This is what a juice cleanse does to your body


babe  • 

This is what a juice cleanse does to your body

Your metabolism slows down and you lose muscle

One of the most popular health fads of the moment is the juice cleanse. Countless businesses run on selling these products to customers in need of a “quick fix” before hitting the beach, their cousin’s wedding, or even just trying on that new skimpy blouse.

Of course, as it is with every money-making scheme, the marketing around these products is crafted with such precision and focus that the target audience, often young professional women, seems to lap it up without a second thought. Throw in some key words such as “detoxifying”, “cleansing” or “renewal”, a carefully edited picture of some vibrant-looking juices in quirky bottles, and a couple of celebrity “ambassadors” for good measure and you have yourself a successful brand.

Unfortunately, this kind of marketing brushes over some very serious and very real side effects that such juice cleanses can have. We talked to Clare Fargher, a degree-qualified nutritionist to find out exactly what the adverts fail to mention.

You can lose muscle rather than fat, as you’re effectively starving yourself 

Ultimately, if you are only drinking fruit and veg for a week, you’re missing out on some majorly important food groups. Not least of these is protein. Without protein, you can’t maintain muscle tissue and so, in the long term, juice cleanses can actually promote muscle wastage rather than fat loss.

You can get nausea, fatigue, constipation, diarrhoea or bad breath 

Another side effect of processing so few calories per day is ketosis, when ketone bodies are produced due to “the incomplete breakdown of fat when glucose is not available”. At worst, when there are high levels of ketone bodies in your system, this “can cause the body’s metabolism to go awry, potentially causing nausea, fatigue, constipation or diarrhoea, low blood pressure… and bad breath.”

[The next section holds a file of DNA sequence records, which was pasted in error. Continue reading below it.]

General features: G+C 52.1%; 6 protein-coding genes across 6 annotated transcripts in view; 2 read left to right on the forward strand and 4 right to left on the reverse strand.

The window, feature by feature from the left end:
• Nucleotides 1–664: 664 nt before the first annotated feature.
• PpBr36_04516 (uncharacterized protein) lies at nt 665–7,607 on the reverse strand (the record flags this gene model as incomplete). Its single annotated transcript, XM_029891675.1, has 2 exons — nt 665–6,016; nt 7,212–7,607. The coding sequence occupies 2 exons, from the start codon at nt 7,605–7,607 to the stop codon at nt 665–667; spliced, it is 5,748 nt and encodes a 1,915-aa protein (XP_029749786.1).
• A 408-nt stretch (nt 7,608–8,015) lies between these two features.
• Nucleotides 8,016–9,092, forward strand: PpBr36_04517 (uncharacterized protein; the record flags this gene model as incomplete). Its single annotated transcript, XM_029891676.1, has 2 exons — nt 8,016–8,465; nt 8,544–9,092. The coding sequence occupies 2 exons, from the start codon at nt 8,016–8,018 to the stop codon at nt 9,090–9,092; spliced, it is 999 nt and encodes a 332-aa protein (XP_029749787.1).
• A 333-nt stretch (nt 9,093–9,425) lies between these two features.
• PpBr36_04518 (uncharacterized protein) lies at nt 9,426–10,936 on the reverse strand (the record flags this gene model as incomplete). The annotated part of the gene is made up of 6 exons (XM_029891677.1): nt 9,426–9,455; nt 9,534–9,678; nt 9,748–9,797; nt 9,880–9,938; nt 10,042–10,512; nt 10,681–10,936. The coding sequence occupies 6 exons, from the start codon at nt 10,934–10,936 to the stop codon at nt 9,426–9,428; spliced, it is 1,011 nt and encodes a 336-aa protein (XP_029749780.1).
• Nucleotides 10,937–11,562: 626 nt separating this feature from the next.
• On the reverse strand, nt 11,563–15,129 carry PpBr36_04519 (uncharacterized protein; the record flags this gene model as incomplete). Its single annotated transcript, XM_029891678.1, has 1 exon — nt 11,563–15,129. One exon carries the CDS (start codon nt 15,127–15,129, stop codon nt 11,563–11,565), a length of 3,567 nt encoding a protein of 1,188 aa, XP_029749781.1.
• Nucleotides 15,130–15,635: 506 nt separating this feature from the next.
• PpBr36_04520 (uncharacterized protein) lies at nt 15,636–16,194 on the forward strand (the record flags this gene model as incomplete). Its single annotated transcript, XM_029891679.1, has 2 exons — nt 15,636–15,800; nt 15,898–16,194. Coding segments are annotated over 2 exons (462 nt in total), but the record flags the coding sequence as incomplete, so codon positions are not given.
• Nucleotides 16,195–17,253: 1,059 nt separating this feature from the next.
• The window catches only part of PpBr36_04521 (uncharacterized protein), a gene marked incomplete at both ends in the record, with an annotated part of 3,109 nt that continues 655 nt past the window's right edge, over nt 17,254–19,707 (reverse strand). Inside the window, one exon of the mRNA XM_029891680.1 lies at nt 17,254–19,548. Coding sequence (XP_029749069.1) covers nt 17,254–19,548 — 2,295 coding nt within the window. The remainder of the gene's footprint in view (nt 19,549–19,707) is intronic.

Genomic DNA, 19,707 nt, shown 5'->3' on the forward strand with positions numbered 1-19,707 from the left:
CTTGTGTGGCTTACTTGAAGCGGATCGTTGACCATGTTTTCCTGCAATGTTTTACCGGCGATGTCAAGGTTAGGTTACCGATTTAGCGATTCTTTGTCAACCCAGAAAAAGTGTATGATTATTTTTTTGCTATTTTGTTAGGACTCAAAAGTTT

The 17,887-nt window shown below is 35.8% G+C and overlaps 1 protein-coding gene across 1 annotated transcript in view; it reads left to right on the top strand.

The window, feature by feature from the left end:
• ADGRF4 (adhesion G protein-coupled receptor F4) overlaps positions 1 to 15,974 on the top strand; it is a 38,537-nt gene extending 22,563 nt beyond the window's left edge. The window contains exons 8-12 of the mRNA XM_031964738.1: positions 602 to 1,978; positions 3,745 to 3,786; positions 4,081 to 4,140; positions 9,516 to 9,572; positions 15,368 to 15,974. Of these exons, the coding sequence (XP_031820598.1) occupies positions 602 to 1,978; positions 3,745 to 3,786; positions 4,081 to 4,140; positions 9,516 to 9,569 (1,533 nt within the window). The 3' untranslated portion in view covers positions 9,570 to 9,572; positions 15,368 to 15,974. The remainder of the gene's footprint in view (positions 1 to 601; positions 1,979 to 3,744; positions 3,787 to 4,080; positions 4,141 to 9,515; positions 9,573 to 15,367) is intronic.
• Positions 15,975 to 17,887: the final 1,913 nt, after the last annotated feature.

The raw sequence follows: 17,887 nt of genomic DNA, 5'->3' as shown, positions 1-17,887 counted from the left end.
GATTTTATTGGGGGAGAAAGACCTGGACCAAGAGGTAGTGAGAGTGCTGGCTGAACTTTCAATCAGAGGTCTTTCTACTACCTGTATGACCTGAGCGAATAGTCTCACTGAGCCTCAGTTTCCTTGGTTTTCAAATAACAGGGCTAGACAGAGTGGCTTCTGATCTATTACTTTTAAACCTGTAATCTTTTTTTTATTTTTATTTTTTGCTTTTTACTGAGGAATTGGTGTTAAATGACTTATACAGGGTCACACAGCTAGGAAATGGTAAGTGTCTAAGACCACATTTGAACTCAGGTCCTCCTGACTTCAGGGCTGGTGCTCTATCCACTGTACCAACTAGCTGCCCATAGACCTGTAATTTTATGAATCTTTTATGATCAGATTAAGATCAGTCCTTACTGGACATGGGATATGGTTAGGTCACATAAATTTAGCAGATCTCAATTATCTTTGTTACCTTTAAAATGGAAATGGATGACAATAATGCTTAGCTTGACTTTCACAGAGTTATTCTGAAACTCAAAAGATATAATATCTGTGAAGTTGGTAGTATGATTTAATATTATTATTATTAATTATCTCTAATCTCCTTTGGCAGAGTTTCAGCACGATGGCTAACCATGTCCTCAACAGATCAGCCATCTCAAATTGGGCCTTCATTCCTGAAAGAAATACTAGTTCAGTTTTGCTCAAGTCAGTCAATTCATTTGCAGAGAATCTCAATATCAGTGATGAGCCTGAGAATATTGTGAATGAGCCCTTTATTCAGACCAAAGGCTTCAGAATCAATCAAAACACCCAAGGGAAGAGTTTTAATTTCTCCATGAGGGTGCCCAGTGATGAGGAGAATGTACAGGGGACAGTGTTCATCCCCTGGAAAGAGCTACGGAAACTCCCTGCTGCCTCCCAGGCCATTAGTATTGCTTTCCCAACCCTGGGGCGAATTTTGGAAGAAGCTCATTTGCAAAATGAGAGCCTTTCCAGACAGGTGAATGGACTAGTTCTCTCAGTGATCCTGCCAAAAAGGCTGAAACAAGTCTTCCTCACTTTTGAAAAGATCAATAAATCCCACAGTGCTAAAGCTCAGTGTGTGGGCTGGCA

It could actually slow your metabolism down

What is more, because of the major lack in nutrients your body is receiving, it will go into starvation mode, meaning your metabolism slows down. Not only does this mean you will have less energy, but once you come off a juice cleanse and resume a normal diet, your now “skewed metabolism, will try to [over]compensate, which can often result in overeating, quickly regaining any lost weight”

High sugar in fruit can lead to sugar spikes and imbalanced hormones 

Although it isn’t obvious because it isn’t the more typical processed kind, fruit is extremely high in sugar – in fact, Clare explains, “juice can have as much sugar as some soft drinks”. This can lead to sugar spikes, especially when coupled with the fact that the juicing process removes a lot of the vital fiber in fruit and vegetables, which usually mediates blood glucose response. In the long term this can be negative both in terms of hormones and your metabolism, as your body is continually in a cycle of extreme sugar highs and lows.

Don’t believe the marketing, it won’t cleanse your system

One of the main attractions of a juice cleanse is said to be that it helps remove toxins from your body and cleanses your system. “This is a fallacy”, Clare told us, explaining that the body has built-in methods of detoxing and cleansing our systems. Specifically, one of the main purposes of the liver and kidneys is to make sure our body’s contents is in balance and that it is healthy enough to function, so the idea of ‘flushing out’ toxins simply isn’t possible!

Instead, if we want to promote a balanced and healthy body system, Clare suggests: “We would be better off eating really healthy food  for five days rather than drinking juice alone for five days” – this way you are providing your body with the exact nutrients it needs, just without unwanted additions of processed food, alcohol and too much sugar.

In addition to all of the above, Clare points out that people “get caught up in the marketing” and justify spending what is actually quite a high amount for what you are getting. Instead, she suggests that “it would be cheaper to buy healthy fruits and vegetables for a week”.

Clearly there’s no “quick fix” when it comes to our bodies – it’s a change in lifestyle, not a miserable week spent sipping on over-priced juices, which will really show us the results we want.